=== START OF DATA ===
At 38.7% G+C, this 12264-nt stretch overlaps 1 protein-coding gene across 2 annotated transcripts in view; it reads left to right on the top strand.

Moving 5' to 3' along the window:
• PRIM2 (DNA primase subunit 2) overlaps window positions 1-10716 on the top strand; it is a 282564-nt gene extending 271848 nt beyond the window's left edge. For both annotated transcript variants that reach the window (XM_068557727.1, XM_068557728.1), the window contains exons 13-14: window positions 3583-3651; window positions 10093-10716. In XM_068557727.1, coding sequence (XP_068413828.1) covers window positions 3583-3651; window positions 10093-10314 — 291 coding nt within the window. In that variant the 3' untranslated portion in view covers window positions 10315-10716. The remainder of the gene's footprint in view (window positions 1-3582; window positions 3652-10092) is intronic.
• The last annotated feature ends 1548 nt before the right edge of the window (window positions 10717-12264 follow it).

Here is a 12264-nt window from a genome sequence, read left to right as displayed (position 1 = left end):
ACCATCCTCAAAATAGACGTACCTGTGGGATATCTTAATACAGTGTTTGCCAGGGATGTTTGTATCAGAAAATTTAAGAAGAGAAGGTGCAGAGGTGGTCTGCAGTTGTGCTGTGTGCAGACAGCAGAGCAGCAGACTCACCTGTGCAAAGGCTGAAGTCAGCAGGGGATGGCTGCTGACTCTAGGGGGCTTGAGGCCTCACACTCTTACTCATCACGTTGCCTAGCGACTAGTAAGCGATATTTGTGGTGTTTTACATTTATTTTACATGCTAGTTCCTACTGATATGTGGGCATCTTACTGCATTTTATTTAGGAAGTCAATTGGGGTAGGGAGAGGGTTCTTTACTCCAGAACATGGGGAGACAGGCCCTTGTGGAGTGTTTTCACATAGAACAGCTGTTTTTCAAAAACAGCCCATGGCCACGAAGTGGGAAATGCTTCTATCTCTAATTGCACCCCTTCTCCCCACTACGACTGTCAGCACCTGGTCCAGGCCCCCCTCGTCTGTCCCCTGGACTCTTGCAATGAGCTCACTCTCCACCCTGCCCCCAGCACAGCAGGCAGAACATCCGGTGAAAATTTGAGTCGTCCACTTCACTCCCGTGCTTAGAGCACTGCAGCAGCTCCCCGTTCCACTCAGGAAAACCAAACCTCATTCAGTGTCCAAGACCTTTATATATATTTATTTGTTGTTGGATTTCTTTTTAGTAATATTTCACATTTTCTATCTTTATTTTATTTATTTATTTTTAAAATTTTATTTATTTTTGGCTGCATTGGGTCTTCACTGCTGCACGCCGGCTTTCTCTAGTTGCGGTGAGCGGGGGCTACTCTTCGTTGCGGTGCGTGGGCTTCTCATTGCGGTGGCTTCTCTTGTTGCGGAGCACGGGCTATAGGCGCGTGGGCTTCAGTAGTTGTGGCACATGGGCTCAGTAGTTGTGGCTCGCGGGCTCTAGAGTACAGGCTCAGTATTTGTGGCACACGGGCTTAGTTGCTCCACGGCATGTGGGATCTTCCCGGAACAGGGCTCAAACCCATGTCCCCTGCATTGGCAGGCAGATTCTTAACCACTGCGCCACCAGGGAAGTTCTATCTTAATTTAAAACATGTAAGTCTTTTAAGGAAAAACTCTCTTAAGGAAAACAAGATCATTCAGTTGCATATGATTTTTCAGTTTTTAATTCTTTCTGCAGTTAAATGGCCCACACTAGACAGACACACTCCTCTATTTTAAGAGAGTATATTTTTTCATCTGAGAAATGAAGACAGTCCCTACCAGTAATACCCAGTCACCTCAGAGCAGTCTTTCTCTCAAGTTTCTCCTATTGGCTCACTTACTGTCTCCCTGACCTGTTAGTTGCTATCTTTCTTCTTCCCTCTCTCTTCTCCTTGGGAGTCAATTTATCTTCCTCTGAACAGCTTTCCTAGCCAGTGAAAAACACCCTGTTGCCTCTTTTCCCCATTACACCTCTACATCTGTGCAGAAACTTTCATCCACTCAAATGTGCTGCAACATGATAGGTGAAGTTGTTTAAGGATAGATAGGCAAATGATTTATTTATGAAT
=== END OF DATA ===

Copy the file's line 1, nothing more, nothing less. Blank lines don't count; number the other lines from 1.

At 38.7% G+C, this 12264-nt stretch overlaps 1 protein-coding gene across 2 annotated transcripts in view; it reads left to right on the top strand.